Posts: 286
Location: Chicago, IL

Re: Understanding Cobra

Postby katane » Sun Mar 09, 2014 7:45 pm

nerdzero wrote:
Cobra has "significant whitespace" ...

Can you create your own syntax "start blocks" and "end blocks" using Cobra while obeying the significant whitespace parent and child rule?
Posts: 2

Re: Understanding Cobra

Postby hopscc » Sun Mar 09, 2014 10:27 pm

Theres no arbitrary code block construct
Code: Select all
    if ( a > 10) {
        printf("a=%d\n", a);
    // arbitrary block
        int b = 99;
        printf("b=%d\n", b);
    /*  printf("b=%d\n", b);  // syntax error */

if thats what you mean ( though you can fake one);
This is less useful/needful in cobra since local vars arent local scoped to the block they are dcled/first used in.... pushed out to enclosing
method block

def aMethd
# (0)
if true
j = 99 # variable first used/appears to come into existence here
print j
print j # also in existence here ( outside 'first-use' block)

Actual declaration happens implicitly at start of method ( at #(0) )

The code blocks are built into each statement that allows a block of code
# e.g if block
if isBlue
doBlue2( thing)
doneBlue +=1

print 'allDone'

# method code block
def aMethod
i =99
for j in 0 : i # for block follows
print 'j = [j]'
print '.'
print 'Done

if true
print 'in a block'

See some code examples samples and How To
Posts: 631
Location: New Plymouth, Taranaki, New Zealand

Re: Understanding Cobra

Postby kobi7 » Mon Mar 10, 2014 10:29 am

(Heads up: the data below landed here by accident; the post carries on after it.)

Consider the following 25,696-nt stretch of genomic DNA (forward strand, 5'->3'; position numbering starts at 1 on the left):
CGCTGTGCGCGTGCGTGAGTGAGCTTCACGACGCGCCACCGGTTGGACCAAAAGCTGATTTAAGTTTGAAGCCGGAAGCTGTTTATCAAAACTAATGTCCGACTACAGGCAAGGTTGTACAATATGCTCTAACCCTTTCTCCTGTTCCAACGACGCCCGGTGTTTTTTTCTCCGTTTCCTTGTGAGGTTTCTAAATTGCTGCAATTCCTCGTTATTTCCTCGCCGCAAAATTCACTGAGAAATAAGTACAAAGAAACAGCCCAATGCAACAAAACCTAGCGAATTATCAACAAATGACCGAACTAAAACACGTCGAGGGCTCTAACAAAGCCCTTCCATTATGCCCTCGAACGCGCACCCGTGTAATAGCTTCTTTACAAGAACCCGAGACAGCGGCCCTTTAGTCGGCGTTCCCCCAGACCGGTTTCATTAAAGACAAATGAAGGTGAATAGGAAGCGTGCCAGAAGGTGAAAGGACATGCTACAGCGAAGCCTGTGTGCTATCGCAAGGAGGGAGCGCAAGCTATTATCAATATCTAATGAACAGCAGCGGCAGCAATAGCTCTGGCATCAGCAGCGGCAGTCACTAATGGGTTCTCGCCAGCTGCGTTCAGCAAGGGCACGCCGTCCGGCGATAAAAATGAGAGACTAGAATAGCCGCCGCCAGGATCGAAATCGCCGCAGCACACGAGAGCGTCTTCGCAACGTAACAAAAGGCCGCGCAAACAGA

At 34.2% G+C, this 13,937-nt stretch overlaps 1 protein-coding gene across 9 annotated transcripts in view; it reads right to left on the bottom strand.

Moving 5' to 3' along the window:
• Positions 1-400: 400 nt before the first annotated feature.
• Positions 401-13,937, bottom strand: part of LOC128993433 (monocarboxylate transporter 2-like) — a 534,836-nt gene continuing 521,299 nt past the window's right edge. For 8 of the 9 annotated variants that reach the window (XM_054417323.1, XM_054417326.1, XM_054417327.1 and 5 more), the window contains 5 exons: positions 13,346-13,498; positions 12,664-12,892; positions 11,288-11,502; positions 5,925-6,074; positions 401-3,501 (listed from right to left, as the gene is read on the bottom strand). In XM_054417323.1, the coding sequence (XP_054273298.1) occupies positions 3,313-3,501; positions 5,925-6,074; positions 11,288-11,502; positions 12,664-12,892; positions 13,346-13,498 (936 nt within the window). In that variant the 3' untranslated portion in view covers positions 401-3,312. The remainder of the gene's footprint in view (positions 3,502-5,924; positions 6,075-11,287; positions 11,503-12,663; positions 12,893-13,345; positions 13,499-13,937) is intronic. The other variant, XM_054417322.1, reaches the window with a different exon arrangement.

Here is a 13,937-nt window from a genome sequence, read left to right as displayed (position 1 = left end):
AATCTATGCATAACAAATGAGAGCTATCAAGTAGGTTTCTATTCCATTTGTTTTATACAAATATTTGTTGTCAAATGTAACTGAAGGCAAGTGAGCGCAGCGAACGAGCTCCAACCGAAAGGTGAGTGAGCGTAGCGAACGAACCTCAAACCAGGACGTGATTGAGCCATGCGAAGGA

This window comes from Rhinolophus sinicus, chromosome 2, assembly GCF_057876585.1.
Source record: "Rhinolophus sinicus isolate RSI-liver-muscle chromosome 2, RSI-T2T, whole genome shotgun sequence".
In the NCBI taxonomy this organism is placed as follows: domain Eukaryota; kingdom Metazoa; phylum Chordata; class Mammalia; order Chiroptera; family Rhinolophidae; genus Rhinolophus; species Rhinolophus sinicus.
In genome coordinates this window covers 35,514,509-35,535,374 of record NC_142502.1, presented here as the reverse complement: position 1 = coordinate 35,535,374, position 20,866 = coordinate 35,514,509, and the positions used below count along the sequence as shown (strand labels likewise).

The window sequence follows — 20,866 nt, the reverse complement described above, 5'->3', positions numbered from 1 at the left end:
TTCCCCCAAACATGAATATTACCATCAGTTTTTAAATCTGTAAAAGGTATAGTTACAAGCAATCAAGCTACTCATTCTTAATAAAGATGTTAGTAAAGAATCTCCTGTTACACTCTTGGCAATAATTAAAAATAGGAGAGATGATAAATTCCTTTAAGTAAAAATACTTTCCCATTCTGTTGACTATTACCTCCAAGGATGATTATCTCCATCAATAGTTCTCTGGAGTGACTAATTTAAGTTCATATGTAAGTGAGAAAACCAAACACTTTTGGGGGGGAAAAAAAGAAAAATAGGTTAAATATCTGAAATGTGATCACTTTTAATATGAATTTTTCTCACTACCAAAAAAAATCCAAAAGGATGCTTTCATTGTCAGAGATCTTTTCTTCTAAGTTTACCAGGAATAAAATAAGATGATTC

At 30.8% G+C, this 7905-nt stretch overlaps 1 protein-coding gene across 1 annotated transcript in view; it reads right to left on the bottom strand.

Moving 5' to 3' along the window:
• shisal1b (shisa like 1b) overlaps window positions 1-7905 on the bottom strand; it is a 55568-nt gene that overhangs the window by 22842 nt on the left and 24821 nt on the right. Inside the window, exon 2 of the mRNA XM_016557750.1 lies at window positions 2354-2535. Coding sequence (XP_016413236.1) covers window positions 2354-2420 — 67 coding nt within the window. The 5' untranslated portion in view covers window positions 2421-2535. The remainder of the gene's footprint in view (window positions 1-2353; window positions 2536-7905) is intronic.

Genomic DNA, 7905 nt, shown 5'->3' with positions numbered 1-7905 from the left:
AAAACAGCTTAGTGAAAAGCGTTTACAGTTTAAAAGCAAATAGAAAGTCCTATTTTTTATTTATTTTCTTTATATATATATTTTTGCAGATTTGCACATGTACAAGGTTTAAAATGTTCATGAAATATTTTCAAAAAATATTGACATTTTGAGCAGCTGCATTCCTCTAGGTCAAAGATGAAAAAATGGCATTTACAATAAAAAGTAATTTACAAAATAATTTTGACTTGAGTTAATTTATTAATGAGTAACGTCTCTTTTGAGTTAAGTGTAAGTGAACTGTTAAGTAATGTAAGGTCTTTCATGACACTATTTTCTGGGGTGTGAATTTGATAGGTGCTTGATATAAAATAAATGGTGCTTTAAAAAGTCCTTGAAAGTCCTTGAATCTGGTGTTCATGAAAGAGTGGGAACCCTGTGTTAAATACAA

Hello Katane, and welcome!

I came to cobra from C#, (and have some experience with more esoteric languages.)
knowing csharp is not a requirement.
Cobra doesn't have a lot of libraries, but the advantage here is that cobra targets the .net runtime.
so everything there is in .NET you can use in your programs. the whole .net ecosystem.
here is the full list of classes: ... 00%29.aspx
searching in google for "msdn csharp <yourclass>" will usually get you to the correct place. for example "msdn csharp bitmap"

Aside from creating standalone programs in Cobra, if your project is a cobra library, you will be able to use the resulting dll in C# or other popular languages that target .net and the library's api will look fine to other members in the team in terms of convention and style.
so you can use the friendly "secret weapon", while interoperating with others.

I recommend you take a look at this page, for quick introduction of what you can use: ... axHilights
the reference manual: ... uageTopics
and the built in libraries (especially extension methods)

Try something small and see how it feels for you
I find that it's clean, concise, has .net, and you don't waste whole days hunting bugs thanks to built-in contracts (design by contract).

I also recommend working with the command line compiler at the beginning so you know how to use it, and what options you have in your disposal. (for example testing)
There is a MonoDevelop addin, that saves much time when you write code since it has autocompletion - it's easier to discover the method names in classes. (you're not supposed to remember the entire .net framework!)

see you, kobi
Falun Dafa is Good.
Truth, Compassion, Forbearance is Good.
Posts: 82
Location: Israel